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The VLT at Palexpo in Geneva

“When last year the organizers of the Cité des Métiers asked us whether the astronomy department of the University of Geneva would accept to be the guest of honour of the exhibition, we immediately realized that the visibility offered by such an event represented an opportunity to be seized. The rest proved that we were not mistaken, quite the contrary,” explains Stéphane Udry, co-director of the NCCR PlanetS. The Cité des Métiers is an event where all the economic players in the Geneva region (including neighbouring France and the canton of Vaud) meet at Palexpo near Geneva airport to introduce young people to the jobs carried out in their companies. This 27,000 mlarge exhibition that is organized by the Department of Public Education, employers’ unions, and trade unions takes place every three years and attracted this year 92’000 people in 6 days.

Stéphane Udry with the structural and thermal model (STM) of CHEOPS. (Photos Thibaut Roger and Pierre Bratschi)

“During the regularly organized visits at the Observatory, we realized that the vast majority of people are unaware of our activities and even of our existence,” says Stéphane Udry, the director of the institute, “an exhibition like that of the Cité des Métiers is therefore a way to introduce people to all the professions related to our activities, from robotics to optics and mechanics, not to mention astronomy.” The astronomers of the University of Geneva have also decided to reserve a major surprise for the public. “We wanted to demonstrate in a striking way what a large telescope is,” says Stéphane Udry, “so we recreated the structure of the VLT on a 1:1 scale.” A task that seemed overwhelming and which, thanks to the tenacity of the employees, finally came to reality. This exhibition represented a great occasion to highlight the local and national synergies developed in this sector of activity.  The Department of Astronomy of the University of Geneva has called on the University of Geneva, PlanetS and the EPFL astronomy laboratory to participate in the stand. “They all answered promptly without hesitation,” says Stéphane Udry, happy that such collaboration between institutes of the country can be achieved.

The structure of the VLT was erected in one day and gives an impression of its gigantic size that only a visit to Paranal can surpass. “It’s a bit like when you look at a picture of the Eiffel Tower, it’s beautiful on paper but it never gives the impression felt when you’re at the foot of it,” says Pierre Bratschi, a member of the PlanetS communication team, “and it’s easier to come here than to go to Chile.”  Likewise, another “star” of the stand, the Structural and Thermal Model (STM) of CHEOPS, lent for this very occasion by the University of Bern. This test model of the first ESA satellite built under Swiss leadership helped people understanding what a satellite really is. Meeting with the STM made a strong impression on the public, both visually and in terms of Switzerland’s ability to design and build such instruments.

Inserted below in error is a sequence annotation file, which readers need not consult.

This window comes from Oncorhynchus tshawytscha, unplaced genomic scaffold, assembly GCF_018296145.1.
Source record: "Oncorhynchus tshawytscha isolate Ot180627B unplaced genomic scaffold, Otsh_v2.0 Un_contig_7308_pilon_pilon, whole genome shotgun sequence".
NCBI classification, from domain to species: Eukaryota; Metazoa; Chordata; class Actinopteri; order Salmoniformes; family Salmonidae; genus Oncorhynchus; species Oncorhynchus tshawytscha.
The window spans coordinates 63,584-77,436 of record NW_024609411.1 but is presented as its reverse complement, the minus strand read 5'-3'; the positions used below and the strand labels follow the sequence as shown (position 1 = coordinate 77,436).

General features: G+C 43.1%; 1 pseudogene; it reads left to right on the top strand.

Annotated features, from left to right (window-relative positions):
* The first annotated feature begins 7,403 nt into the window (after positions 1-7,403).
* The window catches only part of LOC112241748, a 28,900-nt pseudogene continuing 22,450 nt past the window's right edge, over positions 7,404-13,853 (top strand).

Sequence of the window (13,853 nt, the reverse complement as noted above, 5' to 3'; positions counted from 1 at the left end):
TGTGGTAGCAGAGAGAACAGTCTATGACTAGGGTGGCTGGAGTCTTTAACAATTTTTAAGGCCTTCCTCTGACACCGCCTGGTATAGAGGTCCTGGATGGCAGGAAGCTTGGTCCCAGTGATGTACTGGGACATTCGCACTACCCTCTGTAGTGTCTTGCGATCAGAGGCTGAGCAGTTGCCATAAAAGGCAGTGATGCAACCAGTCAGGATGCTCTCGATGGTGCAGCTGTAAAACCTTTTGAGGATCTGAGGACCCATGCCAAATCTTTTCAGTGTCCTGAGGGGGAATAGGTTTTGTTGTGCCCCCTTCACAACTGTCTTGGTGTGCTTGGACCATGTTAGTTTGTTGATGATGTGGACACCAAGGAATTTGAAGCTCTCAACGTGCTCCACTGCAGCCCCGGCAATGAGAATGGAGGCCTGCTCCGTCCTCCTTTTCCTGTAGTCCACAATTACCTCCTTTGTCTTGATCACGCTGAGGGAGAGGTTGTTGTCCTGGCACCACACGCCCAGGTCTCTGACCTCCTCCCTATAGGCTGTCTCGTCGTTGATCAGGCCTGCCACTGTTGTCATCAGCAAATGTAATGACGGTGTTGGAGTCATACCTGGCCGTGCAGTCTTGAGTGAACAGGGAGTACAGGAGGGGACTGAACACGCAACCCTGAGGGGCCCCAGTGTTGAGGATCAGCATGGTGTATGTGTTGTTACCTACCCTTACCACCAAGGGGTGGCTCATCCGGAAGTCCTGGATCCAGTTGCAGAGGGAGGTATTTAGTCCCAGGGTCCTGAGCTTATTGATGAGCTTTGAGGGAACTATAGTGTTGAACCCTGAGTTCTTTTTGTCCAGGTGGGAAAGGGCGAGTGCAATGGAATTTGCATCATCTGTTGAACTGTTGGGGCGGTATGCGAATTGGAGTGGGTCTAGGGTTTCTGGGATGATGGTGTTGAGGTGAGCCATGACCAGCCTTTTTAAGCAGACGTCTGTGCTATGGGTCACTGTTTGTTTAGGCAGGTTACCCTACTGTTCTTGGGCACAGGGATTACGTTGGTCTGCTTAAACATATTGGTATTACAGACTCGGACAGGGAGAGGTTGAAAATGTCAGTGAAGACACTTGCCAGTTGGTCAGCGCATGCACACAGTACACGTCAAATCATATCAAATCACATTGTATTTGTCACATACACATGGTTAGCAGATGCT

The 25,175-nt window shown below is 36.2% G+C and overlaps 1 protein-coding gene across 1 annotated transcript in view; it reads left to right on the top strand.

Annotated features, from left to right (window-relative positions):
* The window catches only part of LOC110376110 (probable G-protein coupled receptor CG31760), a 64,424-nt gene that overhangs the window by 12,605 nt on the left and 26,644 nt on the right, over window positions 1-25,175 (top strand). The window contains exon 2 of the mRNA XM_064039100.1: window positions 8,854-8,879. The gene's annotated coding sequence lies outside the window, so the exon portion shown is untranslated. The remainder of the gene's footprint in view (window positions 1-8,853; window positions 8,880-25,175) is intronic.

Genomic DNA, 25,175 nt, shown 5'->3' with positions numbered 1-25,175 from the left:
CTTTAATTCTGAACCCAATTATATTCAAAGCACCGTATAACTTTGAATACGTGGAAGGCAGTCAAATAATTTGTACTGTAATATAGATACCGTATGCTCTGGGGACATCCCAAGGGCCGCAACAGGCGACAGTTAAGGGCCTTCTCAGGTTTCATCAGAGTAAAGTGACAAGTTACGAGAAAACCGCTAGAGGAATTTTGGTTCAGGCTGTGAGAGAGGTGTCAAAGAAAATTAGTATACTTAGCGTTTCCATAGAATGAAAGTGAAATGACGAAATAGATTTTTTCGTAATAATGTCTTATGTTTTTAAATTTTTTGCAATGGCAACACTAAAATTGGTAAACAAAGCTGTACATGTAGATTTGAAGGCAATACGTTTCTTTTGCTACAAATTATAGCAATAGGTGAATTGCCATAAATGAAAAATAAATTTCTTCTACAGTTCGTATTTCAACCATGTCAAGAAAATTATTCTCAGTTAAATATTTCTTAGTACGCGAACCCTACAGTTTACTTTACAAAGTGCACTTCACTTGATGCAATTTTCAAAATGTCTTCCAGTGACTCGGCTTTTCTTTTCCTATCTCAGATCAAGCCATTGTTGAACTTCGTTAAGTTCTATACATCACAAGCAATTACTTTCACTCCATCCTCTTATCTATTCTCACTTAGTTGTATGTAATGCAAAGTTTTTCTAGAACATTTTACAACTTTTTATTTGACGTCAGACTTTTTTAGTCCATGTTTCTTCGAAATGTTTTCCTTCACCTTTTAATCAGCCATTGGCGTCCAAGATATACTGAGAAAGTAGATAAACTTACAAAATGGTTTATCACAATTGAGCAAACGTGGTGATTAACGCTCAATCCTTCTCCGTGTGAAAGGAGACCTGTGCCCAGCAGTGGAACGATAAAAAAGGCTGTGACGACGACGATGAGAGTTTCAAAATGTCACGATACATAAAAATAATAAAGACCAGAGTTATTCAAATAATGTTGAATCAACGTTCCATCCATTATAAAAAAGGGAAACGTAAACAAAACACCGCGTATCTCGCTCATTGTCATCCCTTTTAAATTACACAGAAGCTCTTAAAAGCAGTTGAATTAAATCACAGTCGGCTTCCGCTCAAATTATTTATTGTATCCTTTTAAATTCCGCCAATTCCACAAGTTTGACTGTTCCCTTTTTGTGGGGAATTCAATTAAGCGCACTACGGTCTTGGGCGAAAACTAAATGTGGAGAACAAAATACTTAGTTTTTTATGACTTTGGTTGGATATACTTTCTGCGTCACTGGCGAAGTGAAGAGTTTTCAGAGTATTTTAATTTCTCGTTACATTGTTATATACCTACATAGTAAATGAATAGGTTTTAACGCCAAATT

The large attendance was captivated and appeared to be genuinely interested, waves of children followed one another to the Observatory’s stand before continuing their visit. “The visit is mandatory for the pupils of the canton who are between 11 and 16 years old” explains Nicolas Aune, President of the Cité des Métiers, “we have organised more than 600 bus trips together with public transportation of the canton to be able to move around the about 30,000 children who come to Palexpo”. Most of these 30,000 children then come back on weekends or during the two evenings with their parents to show them what they are interested in. The stand is full during this period and the 20 collaborators from the Universities of Geneva and Bern and EPFL who are permanently on the stand are subjected to a barrage of questions. “I didn’t stop talking for 4 hours,” says Gaël Ottoni, a doctoral student at PlanetS with a bottle of water in his hand.

“The exhibition and our stand met with a magnificent success,” says Stéphane Udry, “a success that we owe in large part to the efforts of the 90 collaborators from Geneva, Bern and Vaud who showed a commitment that merits recognition, and who knows? Maybe in 10 years we’ll come back with the ELT! “.

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